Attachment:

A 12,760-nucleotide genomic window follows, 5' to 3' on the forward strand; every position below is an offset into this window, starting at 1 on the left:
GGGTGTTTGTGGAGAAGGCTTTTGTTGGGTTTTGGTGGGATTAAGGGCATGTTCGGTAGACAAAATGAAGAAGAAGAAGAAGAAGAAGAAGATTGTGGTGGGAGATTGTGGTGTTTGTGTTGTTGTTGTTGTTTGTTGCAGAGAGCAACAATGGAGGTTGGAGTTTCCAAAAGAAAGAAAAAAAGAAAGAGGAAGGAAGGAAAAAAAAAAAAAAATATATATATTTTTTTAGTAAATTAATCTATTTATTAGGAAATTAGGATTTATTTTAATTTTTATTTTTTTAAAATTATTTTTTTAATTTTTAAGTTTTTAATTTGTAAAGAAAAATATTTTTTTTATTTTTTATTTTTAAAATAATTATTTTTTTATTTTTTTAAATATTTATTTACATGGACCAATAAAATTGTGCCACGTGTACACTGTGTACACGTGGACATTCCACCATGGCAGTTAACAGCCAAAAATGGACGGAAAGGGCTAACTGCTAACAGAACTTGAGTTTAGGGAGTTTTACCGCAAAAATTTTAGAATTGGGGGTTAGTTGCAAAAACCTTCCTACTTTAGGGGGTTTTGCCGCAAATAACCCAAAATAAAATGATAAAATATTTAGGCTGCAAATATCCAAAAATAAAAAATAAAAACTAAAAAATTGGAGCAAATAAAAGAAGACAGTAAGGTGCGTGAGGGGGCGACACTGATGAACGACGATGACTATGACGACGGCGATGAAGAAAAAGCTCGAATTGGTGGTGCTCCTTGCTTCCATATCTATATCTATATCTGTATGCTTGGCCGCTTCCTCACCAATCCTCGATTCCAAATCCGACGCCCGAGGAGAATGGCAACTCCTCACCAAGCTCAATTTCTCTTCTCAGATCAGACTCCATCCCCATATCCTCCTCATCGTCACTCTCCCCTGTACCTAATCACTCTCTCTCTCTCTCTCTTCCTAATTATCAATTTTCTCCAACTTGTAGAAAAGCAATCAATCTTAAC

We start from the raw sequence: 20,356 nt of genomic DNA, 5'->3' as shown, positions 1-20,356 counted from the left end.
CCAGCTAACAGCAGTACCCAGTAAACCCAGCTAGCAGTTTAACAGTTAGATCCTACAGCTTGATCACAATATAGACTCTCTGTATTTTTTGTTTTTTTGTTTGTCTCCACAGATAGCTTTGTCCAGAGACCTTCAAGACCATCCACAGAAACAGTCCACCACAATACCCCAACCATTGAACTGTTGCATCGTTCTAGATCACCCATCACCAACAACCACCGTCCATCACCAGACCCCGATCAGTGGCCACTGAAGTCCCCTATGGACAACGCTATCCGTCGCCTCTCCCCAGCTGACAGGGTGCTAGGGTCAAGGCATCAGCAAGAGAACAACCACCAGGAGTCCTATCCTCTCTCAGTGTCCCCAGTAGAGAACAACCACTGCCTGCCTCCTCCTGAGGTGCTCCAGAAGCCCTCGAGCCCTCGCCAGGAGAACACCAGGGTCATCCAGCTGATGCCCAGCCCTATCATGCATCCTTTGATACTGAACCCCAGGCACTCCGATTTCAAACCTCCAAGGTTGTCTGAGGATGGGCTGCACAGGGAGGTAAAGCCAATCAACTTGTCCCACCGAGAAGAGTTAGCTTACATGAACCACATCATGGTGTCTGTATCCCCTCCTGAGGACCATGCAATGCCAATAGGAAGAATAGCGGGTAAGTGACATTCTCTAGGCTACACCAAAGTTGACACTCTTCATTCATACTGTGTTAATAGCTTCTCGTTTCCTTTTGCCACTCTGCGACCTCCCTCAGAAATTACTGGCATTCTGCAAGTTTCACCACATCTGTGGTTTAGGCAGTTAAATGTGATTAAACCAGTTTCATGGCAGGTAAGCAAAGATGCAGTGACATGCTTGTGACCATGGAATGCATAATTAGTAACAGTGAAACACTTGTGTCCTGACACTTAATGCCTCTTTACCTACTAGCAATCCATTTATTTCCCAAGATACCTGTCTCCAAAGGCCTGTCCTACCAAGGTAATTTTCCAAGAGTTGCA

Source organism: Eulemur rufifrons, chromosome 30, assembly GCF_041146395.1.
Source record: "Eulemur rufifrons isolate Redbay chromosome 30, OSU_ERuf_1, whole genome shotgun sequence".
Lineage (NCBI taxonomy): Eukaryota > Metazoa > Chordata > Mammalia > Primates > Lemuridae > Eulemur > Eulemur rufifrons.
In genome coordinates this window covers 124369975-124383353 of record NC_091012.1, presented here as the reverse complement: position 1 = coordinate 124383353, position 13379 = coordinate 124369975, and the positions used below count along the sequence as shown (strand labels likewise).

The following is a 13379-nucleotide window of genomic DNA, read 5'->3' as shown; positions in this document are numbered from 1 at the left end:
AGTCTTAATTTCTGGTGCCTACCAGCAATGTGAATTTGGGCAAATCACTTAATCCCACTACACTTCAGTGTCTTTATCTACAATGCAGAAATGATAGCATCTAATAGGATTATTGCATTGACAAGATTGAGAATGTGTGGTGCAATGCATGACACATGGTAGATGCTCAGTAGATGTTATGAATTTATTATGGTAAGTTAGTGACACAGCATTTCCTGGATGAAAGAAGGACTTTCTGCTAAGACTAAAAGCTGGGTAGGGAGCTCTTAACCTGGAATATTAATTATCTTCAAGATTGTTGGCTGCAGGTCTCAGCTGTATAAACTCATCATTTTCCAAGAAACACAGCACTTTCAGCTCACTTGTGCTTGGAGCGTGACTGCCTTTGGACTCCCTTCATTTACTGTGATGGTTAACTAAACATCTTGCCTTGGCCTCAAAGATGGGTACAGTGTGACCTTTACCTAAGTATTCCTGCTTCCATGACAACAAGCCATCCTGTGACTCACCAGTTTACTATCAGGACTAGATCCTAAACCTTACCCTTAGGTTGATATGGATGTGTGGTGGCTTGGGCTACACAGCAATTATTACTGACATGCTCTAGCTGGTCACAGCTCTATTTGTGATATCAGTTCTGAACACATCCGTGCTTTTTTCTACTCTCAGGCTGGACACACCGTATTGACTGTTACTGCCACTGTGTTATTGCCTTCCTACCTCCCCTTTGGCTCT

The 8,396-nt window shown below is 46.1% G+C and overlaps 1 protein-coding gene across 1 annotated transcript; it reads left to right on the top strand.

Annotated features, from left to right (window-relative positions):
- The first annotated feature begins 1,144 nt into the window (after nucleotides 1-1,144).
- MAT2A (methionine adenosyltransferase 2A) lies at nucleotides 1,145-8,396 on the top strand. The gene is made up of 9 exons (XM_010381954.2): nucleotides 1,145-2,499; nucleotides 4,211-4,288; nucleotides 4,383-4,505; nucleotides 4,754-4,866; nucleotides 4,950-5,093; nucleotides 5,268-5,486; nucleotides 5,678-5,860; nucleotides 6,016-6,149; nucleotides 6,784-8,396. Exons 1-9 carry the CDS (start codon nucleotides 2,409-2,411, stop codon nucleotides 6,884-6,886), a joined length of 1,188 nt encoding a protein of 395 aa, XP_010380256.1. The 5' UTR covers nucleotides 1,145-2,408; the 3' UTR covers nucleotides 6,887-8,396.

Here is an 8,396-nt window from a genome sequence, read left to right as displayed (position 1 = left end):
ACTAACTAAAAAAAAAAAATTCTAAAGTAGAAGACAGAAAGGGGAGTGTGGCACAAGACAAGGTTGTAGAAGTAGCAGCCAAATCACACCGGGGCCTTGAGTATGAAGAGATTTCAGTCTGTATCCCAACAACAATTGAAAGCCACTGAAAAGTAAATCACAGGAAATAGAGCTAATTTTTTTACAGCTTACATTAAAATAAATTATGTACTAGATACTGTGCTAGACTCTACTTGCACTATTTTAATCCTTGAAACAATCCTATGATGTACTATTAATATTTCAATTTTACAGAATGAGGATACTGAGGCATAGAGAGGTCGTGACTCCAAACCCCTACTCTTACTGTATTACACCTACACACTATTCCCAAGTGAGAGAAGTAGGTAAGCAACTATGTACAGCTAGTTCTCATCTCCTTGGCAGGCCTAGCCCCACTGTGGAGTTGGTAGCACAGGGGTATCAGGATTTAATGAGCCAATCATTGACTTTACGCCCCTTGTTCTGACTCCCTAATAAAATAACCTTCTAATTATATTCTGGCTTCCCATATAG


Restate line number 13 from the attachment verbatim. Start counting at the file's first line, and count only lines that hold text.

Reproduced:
- The first annotated feature begins 1,144 nt into the window (after nucleotides 1-1,144).